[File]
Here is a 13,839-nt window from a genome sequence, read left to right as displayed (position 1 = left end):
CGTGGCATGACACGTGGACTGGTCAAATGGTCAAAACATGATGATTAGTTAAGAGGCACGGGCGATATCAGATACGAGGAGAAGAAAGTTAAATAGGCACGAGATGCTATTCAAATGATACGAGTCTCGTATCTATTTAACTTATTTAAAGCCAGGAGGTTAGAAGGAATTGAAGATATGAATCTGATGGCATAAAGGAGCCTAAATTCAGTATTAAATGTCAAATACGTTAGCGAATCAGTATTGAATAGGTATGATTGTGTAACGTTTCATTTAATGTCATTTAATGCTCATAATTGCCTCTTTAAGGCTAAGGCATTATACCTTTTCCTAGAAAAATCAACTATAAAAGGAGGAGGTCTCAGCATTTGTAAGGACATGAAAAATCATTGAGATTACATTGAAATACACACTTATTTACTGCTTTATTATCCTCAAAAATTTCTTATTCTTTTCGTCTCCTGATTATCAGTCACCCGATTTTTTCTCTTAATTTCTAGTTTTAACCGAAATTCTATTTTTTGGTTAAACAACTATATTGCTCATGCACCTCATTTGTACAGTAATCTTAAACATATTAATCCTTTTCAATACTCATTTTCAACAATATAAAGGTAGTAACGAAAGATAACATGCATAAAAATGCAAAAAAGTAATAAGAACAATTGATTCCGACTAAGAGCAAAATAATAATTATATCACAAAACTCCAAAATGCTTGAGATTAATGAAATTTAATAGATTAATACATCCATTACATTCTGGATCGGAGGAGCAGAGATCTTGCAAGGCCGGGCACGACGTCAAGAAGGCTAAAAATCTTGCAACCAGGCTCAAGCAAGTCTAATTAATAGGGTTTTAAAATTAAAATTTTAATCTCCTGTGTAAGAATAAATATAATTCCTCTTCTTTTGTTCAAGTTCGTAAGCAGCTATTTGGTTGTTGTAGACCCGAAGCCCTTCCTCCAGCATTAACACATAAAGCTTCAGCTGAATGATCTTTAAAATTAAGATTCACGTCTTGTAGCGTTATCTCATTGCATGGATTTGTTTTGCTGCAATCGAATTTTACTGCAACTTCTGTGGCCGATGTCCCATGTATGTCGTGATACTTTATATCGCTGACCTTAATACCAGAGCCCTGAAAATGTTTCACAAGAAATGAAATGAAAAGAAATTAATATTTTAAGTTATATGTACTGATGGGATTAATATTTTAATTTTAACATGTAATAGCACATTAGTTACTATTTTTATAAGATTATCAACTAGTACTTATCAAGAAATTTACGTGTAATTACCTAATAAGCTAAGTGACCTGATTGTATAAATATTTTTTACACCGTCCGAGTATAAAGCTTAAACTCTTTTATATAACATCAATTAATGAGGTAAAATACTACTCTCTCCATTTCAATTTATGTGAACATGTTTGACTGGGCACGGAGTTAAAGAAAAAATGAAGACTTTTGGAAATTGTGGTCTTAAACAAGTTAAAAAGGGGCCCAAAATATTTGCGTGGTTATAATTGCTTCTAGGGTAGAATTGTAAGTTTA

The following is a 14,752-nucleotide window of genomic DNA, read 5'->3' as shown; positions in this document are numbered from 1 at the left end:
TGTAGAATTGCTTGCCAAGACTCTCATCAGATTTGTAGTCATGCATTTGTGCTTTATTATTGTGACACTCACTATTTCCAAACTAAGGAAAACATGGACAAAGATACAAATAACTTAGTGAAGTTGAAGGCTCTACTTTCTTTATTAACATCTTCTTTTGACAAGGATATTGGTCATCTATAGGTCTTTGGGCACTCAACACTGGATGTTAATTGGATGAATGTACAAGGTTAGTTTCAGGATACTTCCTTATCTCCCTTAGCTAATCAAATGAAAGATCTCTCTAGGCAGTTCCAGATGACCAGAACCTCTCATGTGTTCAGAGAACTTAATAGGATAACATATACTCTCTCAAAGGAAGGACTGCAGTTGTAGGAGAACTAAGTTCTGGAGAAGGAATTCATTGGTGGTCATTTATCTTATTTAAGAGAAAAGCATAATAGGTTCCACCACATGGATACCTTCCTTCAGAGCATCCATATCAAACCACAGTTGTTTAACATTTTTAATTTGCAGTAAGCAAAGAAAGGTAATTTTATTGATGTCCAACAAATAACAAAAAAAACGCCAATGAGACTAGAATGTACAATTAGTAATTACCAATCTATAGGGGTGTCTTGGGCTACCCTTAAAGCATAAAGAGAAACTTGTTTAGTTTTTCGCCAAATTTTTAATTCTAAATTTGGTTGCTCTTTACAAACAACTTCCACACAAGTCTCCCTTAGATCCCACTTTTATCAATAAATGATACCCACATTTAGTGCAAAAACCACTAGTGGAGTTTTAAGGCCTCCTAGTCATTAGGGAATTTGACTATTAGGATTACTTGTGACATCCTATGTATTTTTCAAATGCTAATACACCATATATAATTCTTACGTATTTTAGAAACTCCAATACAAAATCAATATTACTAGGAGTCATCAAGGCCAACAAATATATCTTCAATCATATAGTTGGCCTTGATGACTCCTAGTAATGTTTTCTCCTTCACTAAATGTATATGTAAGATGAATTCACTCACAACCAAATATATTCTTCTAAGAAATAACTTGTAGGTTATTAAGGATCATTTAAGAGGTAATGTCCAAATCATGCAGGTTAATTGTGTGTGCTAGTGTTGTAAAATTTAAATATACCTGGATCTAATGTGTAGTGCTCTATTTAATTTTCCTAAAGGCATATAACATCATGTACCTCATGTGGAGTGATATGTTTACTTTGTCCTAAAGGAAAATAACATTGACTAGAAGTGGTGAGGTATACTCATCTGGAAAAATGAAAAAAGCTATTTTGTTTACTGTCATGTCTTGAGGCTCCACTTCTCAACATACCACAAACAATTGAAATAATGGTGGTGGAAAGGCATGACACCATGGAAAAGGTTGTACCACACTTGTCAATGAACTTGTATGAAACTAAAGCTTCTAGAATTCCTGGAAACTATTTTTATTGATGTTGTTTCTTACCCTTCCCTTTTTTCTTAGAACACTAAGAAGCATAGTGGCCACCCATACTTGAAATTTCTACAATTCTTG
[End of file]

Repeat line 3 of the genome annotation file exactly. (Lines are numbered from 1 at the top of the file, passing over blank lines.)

The following is a 14,752-nucleotide window of genomic DNA, read 5'->3' as shown; positions in this document are numbered from 1 at the left end: